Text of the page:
Checklist and Assumptions Analysis
Đây là 02 công cụ sử dụng trong bộ công cụ Information Gathering Techniques.
Checklist Analysis, as the name suggests deals with creating risk checklists in your project. These lists can be simple short lists or lengthy comprehensive lists. We will use these checklists to ensure that all potential categories and areas of our project are explored. Simply put, the checklist will contain all those categories that can be sources of potential risks and by striking them off one by one, we can ensure that we have covered all areas and ensure a complete/thorough investigation.
If you do not have the time or the resources to create a separate checklist as such, the lowest level of the Risk Breakdown Structure (RBS) can be utilized as a checklist. Do you remember that I said that the RBS can be used during the risk identification process in our previous chapter? By ensuring that every single item in the lowest level of a detailed/well created RBS can help us cover all possible sources of risks for our project.
As a project manager, when you sit down to identify risks for your project, it may look like a daunting task because there is so much information to understand and analyze. In such situations if you use a checklist, it can not only make your job easier, but also ensure that our analysis is thorough. In this stage, practically speaking we are combing through every single area of our project looking for risks. Checklists can help us confirm that we have looked into everything.
If your organization follows sound project management practices, you are sure to find risk checklists from other previous projects that were similar to yours. You can use that as a template or a baseline to create a custom checklist that will be comprehensive and better suited to your project’s needs.
Many companies/managers do not archive project documents or lessons learned. This is an incorrect project management practice. The whole purpose of this exercise of archiving project documents is to help our future generations to learn from our mistakes and if we don’t document them, it is possible that other projects are going to repeat the exact same mistakes over and over again causing delays and losses to the organization as such.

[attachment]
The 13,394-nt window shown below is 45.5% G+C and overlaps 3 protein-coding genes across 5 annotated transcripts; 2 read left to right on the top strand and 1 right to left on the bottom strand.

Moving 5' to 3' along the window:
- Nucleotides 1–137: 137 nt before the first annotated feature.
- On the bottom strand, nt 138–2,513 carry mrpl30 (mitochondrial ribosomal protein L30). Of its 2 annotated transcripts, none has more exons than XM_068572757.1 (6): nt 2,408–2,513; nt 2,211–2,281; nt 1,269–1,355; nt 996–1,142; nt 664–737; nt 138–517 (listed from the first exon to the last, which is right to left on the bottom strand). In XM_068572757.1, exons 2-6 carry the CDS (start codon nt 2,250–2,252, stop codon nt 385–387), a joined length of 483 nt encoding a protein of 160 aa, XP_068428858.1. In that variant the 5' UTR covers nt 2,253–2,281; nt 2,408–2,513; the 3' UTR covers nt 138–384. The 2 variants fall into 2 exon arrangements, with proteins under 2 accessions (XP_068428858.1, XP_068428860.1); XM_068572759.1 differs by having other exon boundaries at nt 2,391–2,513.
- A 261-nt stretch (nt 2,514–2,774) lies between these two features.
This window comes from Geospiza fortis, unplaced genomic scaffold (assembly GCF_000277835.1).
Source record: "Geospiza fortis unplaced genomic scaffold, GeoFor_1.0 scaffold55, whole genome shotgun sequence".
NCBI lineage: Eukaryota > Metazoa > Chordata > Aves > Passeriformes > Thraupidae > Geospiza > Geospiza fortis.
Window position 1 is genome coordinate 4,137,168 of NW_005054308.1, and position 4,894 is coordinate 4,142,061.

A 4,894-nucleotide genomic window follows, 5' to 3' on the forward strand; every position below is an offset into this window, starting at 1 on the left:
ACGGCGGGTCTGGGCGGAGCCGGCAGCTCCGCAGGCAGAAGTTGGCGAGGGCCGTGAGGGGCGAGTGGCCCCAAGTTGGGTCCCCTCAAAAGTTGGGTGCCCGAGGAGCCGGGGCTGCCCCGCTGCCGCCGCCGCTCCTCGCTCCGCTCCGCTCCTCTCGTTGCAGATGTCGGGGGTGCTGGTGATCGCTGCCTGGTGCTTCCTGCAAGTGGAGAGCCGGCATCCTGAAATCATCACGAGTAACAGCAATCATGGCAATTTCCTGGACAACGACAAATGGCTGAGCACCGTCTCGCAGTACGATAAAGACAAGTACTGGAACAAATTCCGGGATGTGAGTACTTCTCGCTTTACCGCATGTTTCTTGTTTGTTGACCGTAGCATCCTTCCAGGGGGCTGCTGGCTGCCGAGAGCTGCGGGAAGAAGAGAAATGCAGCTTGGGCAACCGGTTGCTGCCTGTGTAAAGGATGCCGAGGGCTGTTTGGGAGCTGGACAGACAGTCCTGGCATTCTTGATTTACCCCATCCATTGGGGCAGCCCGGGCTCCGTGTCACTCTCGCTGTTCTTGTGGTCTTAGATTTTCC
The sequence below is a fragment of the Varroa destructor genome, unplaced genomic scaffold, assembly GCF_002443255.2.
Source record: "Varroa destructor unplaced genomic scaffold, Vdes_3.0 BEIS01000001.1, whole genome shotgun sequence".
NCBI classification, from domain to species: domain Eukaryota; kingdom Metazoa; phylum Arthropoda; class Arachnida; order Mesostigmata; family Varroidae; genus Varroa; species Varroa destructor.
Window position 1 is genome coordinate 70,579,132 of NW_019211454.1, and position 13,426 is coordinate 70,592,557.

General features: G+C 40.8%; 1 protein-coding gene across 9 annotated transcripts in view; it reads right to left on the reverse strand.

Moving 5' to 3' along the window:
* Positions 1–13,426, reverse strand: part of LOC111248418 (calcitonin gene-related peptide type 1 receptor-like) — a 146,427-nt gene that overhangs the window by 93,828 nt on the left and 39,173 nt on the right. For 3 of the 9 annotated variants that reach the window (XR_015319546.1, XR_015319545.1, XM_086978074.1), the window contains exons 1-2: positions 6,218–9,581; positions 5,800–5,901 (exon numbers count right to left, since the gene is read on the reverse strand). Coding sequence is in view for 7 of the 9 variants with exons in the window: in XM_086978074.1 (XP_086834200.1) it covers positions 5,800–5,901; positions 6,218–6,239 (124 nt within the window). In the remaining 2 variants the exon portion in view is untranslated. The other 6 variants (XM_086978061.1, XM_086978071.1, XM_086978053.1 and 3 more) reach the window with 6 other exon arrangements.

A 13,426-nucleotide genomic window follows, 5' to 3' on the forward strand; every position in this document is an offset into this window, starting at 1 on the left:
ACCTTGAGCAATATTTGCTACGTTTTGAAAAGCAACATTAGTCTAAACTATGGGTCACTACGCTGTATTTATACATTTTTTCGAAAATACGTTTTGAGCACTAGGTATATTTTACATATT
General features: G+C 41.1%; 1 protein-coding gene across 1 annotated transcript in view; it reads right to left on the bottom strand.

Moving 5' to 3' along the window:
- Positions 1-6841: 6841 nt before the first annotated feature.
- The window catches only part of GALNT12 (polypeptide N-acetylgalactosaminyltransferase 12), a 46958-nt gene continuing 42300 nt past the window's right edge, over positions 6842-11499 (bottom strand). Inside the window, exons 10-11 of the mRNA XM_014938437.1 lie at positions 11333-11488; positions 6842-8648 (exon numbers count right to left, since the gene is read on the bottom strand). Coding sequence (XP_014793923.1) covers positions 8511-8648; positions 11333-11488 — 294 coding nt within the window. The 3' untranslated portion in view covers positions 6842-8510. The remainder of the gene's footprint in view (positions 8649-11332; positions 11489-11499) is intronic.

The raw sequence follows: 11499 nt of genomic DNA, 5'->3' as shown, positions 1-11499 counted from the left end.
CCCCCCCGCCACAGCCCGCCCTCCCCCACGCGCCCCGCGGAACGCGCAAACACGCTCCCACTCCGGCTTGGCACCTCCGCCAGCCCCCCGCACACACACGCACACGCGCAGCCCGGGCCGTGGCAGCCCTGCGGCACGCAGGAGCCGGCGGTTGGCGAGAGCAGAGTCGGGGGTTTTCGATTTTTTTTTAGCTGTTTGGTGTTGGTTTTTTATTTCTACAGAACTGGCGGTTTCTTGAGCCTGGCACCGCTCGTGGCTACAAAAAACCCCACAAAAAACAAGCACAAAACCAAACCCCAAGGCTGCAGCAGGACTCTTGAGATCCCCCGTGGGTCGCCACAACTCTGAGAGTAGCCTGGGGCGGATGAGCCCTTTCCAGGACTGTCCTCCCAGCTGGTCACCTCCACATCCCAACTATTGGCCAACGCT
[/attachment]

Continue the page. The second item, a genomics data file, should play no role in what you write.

If you are in an organization where people don’t follow such good project management practices, bring this to the attention of your senior management or PMO and lead by example. Do it for your project and help others understand the importance and usefulness of this activity.
Assumptions analysis, as the name suggests is the technique where we are going to systematically analyze all the assumptions in our project. We are going to check if each of those assumptions is valid. If an assumption is inaccurate or inconsistent or incomplete, it can be a source of risk.
For ex: let us say you are constructing a house and you need the concrete mixer machine to lay the roof of your home. As per your schedule plan, the roof has to be laid 6 weeks from now and you have called up the company that leases out the mixer and blocked the dates. Based on this, you have made up the further schedule on constructing the first floor of your house. Here, you are making an assumption that the mixer will be available on time and will be fully functional in order for your scheduled construction of the first floor is to proceed. Isn’t it?
What if the company goes bankrupt just few days before our scheduled roofing plan? Or what if the mixer breaks down as soon as it reaches our construction site? These are all some issues that could affect us because of the assumption we made about the availability of the concrete mixer. Isn’t it?
This is exactly what we are going to try and identify during this assumption analysis.
Where will we look for all these assumptions? – The Project Scope statement & the Project Plan would have listed down all the assumptions that are relevant to the current project.
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